Amoeblog

California Fool's Gold -- Exploring Altadena, The Community of the Deodars

Posted by Eric Brightwell, July 17, 2012 11:18pm | Post a Comment
INTRODUCTION TO ALTADENA


When people hear the disyllabic sounds, “alta” and “dena,” I would wager that most of them think of the well-known City of Industry-based Alta Dena Dairy, which was started by the three, Missouri-born Stueve Brothers in Monrovia, California in 1945. Oddly, more than five minutes of internet research haven’t helped me figure out why they named their dairy after a fellow San Gabriel Mountains community located some miles west of their hometown. Nonetheless, I based my map's "typeface" on their logo.



For a community that's never bothered incorporating, Altadena seems to have a very strong sense of pride, place and community. The first time I think I visited Altadena involved walking there from my workplace in Pasadena. Although my journey involved little more than crossing a freeway, once I arrived I felt as if, proverbially speaking, I was no longer in Kansas.


CHARACTER AND CHARACTERIZATION OF ALTADENA

Undoubtedly part of Altadena's unique vibe is owed to its particular racial and ethnic demographics. The population of roughly 43,000 people is 40% white (mostly English and Lebanese), 27% Latino (mostly Mexican), 24% black, 6% Asian – making it noticably less Asian, and much more black than most of the San Gabriel Valley. Indeed, it feels very different from most of LA. Within the community the vibe varies greatly too. Laidback, working class West Altadena feeling worlds rather than miles away from wealthy, woodsy East Altadena, which convincingly enough (for some) stood in for Beverly Hills on the series Beverly Hills, 90210. The foothill neighborhoods swing between eye-searingly dull suburbs and rustic, bohemian and slightly creepy enclaves. 

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California Fool's Gold -- Exploring Mount Washington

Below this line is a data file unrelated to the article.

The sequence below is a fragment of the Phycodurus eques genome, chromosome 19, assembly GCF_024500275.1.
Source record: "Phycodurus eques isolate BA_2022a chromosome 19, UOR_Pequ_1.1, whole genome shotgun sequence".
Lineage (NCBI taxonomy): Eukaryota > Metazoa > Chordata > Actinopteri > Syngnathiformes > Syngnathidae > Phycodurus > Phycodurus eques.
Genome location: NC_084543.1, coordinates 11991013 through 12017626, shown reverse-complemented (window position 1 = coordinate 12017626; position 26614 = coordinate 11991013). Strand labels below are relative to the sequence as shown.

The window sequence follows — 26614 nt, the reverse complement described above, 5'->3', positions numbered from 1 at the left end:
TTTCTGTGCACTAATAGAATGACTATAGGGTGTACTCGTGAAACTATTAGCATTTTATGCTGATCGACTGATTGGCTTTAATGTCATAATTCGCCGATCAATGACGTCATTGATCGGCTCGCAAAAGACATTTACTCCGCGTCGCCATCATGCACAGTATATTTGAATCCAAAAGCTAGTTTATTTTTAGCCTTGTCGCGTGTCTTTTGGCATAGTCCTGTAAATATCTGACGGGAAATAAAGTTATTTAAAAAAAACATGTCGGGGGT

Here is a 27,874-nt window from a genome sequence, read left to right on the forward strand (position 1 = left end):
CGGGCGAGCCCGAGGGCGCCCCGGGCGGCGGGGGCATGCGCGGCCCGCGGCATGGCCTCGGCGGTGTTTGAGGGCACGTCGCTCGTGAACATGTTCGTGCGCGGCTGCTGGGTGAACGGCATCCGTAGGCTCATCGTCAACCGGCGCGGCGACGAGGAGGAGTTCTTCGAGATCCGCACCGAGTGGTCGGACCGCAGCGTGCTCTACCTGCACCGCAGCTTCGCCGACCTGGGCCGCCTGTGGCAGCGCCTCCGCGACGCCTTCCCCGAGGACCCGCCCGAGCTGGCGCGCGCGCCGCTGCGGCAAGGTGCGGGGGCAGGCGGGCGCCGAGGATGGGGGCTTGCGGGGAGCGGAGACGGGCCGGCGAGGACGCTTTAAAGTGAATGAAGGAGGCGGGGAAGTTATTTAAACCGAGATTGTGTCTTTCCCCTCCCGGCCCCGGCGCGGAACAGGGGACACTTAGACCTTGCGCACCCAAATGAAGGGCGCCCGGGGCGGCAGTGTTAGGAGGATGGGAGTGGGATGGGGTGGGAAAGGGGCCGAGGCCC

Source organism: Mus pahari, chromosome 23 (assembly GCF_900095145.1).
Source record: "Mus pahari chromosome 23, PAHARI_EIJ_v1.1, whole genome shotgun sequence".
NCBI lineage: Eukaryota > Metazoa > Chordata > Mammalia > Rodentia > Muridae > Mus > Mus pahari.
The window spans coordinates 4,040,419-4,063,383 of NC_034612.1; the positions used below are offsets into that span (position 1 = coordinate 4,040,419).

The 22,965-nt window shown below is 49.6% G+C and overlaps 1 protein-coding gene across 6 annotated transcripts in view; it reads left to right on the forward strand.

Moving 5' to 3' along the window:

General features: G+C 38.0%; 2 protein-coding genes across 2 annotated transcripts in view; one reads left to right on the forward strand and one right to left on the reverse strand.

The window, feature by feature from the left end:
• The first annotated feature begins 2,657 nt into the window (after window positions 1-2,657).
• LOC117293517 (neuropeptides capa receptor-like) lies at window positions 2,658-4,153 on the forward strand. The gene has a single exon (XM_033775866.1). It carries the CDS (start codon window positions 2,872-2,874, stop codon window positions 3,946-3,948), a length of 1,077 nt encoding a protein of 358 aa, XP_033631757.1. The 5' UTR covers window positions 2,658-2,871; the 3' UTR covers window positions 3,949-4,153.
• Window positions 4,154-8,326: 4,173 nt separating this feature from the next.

Posted by Eric Brightwell, May 22, 2012 07:01pm | Post a Comment

One of the Mount Washington neighborhood signs    
                  A typical Mount Washington street

This here episode is all about Mount Washington -- a hilly and almost entirely residential neighborhood in Northeast Los Angeles (NELA). Its neighbors are Highland Park to the east, Cypress Park to the southwest, Glassell Park to the northwest and Eagle Rock to the north.


Pendersleigh & Sons Cartography's map of Mount Washington (sold)

Pendersleigh & Sons Cartography's map of Northeast Los Angeles

On this adventure I was accompanied by frequent traveling companion, Tim Shimbles.

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California Fool's Gold -- Exploring Lincoln Heights, The Pueblo's Bedroom

Posted by Eric Brightwell, March 8, 2012 09:09pm | Post a Comment
LINCOLN HEIGHTS


Lincoln Heights one of the main neighborhoods of LA's Eastside. Across the LA River it's neighbored by Downtown's Chinatown, North Industrial District (Dog Town), Civic Support, and the Mideast Side's Elysian Park and Elysian Valley to the west and northwest, respectively. It's neighbored the NELA's Cypress Park and Montecito Heights to the north; and fellow Eastside neighborhoods Boyle Heights, El Sereno, and Happy Valley, to the south, east, and north, respectively.

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California Fool's Gold -- Exploring Pasadena, The Crown City of Roses

Posted by Eric Brightwell, January 4, 2012 09:23pm | Post a Comment
INTRODUCTION TO PASADENA


The Pasadena skyline from the San Rafael Hills

Well, I can now admit (now that I'm finally done with it) that I honestly waited and prayed that another neighborhood or community would pass Pasadena in the polls. 

At the time of writing, Bunker Hill (in Downtown Los Angeles), El Monte (in the San Gabriel Valley), Lincoln Heights (in The Eastside) and Mt. Washington (in Northeast LA) are all tied for second place. All of those places seem comparatively way more manageable. Pasadena, I worried, is just too big to summarize in a single blog entry. True, I've tackled the larger (population-wise) Glendale as well as Long Beach (the second largest city in LA County -- after Los Angeles, of course). But even at ninth largest in population (also exceeded by the populations of Santa Clarita in Northwest County, Lancaster and Palmdale in the Antelope Valley, Pomona in the Pomona Valley and Torrance in the South Bay) but Pasadena is big in other ways -- almost too stuffed with culture and history to address in this format.  Alas, however, the people have spoken, so this entry is indeed about Pasadena. Now that I'm finally done, I hope it approaches adequate.

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